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"Stuck on tarmac? Congress may help"



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Tuesday, June 26, 2007

Stuck on tarmac? Congress may help
Schmidt, others say there ought to be a law
BY MALIA RULON
The  Cincinnati (OH) Enquirer


WASHINGTON - As the busy summer travel season kicks into high gear and flights increase, so too could flight delays.

Last week, numerous flights were delayed throughout the Northeast - with many planes stuck on the tarmac - because of thunderstorms and a Federal Aviation Administration computer glitch.

Just last Sunday, a Cathay Pacific Airways flight headed from San Francisco to Hong Kong sat on the tarmac from midnight to 7 a.m.

The lengthy tarmac delays aren't new - and that's the problem, lawmakers say. Years after a 1999 snowstorm stranded more than 3,200 passengers on the tarmac in Detroit first called attention to the problem, the delays aren't going away.

Now Rep. Jean Schmidt, rattled by her own experience with a recent flight delay, is investigating the problem. The Republican from Miami Township, Clermont County, has introduced legislation to require the Transportation Department's Bureau of Transportation Statistics to collect data on prolonged tarmac delays, which now go undocumented.

Last year, one in four of the 7.1 million flights in the United States arrived late or were canceled, most because of weather.

Perhaps more upsetting, however, is the number of flights - nearly 1,300 - delayed on the tarmac for more than three hours last year.

Mike Weisert, 27, who grew up in Miami Township but now lives in San Jose, is a frequent traveler and sat through one of those delays.

He was on a plane at the Dallas/Fort Worth International Airport when his flight was delayed - on the tarmac - for four hours because of weather conditions in Boston.

"The agents were unable to explain why we couldn't stay in the terminal to wait it out," Weisert said. "It was miserable, hot and there was no air conditioning as we sat in the Texas heat."

Last Feb. 14, an ice storm caused nine JetBlue planes to be stuck for more than five hours on the tarmac at New York's John F. Kennedy International and LaGuardia airports. That well-publicized delay drew widespread attention - again - to the problem of prolonged tarmac delays, prompting Congress to consider legislation to address the problem.

"It is outrageous that some passengers have been so mistreated," said Schmidt days after the JetBlue delays. "Airline passengers do not deserve to be treated like cattle."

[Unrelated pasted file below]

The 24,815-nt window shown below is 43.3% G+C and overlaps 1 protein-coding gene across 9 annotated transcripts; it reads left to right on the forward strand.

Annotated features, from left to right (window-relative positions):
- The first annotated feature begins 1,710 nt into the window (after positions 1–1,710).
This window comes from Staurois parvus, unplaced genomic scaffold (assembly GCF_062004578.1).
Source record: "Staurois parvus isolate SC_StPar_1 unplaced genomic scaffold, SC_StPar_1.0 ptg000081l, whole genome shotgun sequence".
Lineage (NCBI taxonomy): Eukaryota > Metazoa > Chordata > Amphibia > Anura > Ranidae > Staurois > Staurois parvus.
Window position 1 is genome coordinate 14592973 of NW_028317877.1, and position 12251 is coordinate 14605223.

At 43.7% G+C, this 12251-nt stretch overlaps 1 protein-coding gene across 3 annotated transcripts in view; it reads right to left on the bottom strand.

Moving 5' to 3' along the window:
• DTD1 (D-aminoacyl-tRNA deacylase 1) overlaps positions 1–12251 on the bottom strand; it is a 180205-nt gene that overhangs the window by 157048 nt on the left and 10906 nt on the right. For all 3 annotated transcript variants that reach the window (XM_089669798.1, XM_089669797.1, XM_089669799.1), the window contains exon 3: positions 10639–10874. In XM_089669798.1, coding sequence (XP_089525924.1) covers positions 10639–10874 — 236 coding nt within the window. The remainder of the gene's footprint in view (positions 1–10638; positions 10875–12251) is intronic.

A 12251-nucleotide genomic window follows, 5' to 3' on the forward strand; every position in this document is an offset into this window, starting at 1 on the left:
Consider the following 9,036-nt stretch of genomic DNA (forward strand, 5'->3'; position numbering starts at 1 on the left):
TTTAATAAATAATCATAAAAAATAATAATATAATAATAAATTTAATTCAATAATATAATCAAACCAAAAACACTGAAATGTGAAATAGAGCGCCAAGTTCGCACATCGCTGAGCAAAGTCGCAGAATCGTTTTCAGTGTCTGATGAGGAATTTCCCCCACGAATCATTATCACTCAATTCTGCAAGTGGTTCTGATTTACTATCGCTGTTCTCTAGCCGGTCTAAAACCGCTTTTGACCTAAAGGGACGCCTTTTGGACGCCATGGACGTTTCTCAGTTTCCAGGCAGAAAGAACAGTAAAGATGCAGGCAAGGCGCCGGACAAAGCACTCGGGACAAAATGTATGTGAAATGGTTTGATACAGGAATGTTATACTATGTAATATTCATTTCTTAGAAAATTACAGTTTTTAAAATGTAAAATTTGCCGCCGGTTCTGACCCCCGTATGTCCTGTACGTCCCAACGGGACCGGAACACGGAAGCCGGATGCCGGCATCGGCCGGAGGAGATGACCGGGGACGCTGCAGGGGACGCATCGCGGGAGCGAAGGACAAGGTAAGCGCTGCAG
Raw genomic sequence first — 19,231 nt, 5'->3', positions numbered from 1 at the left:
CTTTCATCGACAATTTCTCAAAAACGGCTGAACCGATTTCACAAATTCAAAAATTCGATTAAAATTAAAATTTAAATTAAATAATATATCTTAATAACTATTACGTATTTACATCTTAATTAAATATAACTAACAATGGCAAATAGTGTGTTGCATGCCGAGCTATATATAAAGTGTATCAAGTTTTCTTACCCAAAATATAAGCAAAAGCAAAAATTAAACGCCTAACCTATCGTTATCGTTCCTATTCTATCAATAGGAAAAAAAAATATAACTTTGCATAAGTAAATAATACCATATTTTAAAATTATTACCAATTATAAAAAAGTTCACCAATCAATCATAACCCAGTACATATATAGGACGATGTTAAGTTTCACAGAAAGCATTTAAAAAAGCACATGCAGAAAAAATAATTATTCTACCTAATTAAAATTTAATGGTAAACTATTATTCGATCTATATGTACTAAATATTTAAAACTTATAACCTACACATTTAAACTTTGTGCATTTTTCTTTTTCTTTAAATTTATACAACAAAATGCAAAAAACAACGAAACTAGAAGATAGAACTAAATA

Meanwhile, the House Subcommittee on Aviation is holding a series of hearings this year on aviation consumer issues, such as tarmac delays.

Legislation to update and improve the FAA is pending in Congress this summer and some lawmakers support including language safeguarding passenger rights in the bill.

"Voluntary efforts by the industry to improve airline service have come under strong criticism and I believe closer oversight of the aviation industry is needed," Chairman Jerry Costello, D-Ill., warned airline companies at the outset of the April hearing. "If the industry does not take action to address these issues, Congress will."

An audit last year by the U.S. Department of Transportation inspector general's office found that only five of the 14 airlines that signed a voluntary customer service commitment drafted by the Air Transport Association in 1999 had implemented internal quality assurance and performance measurement systems to meet their promise.

The agreement came after the Detroit delays in 1999 and, among other things, require airlines to notify travelers of delays, cancellations and diversions, as well as meet the "essential needs" of travelers during long on-aircraft delays.

"Enough is enough," Paul Ruden of the American Society of Travel Agents told lawmakers. "Passengers should not be forced to remain on aircraft without adequate food, water and toilet facilities for periods such as six, eight or even more hours while waiting to take off."

The Air Transport Association, which represents most major U.S. airlines, supports better data collection on the delays, something the Transportation Department is considering implementing.

Airline Customer Service Commitment

What: Fourteen major airlines signed a voluntary commitment on June 17, 1999, to improve their customer service in nine key areas after a snow storm in Detroit caused major delays, forcing more than 3,200 passengers to be stranded on the airport's tarmacs for more than four hours. Fifteen flights were delayed in Detroit for more than eight hours, with some running out of food and water.

Who signed: Alaska Airlines, Aloha Airlines, America West Airlines, American Airlines, American Trans Air, Continental Airlines, Delta Air Lines, Hawaiian Airlines, Midwest Express Airlines, Northwest Airlines, Southwest Airlines, Trans World Airlines, United Airlines and US Airways.

What they promised:

• Offering the lowest fare available.

• Notifying customers of known delays, cancellations and diversions.

• Delivering baggage on time and returning "lost" bags within 24 hours.

• Supporting an increase in the baggage liability limit.

• Allowing reservations to be held without payment, or canceled without penalty, for 24 hours.

• Providing prompt ticket refunds.

• Accommodating disabled and special needs passengers properly.

• Meeting customers' essential needs during long on-aircraft delays.

• Handling "bumped" passengers with fairness and consistency.


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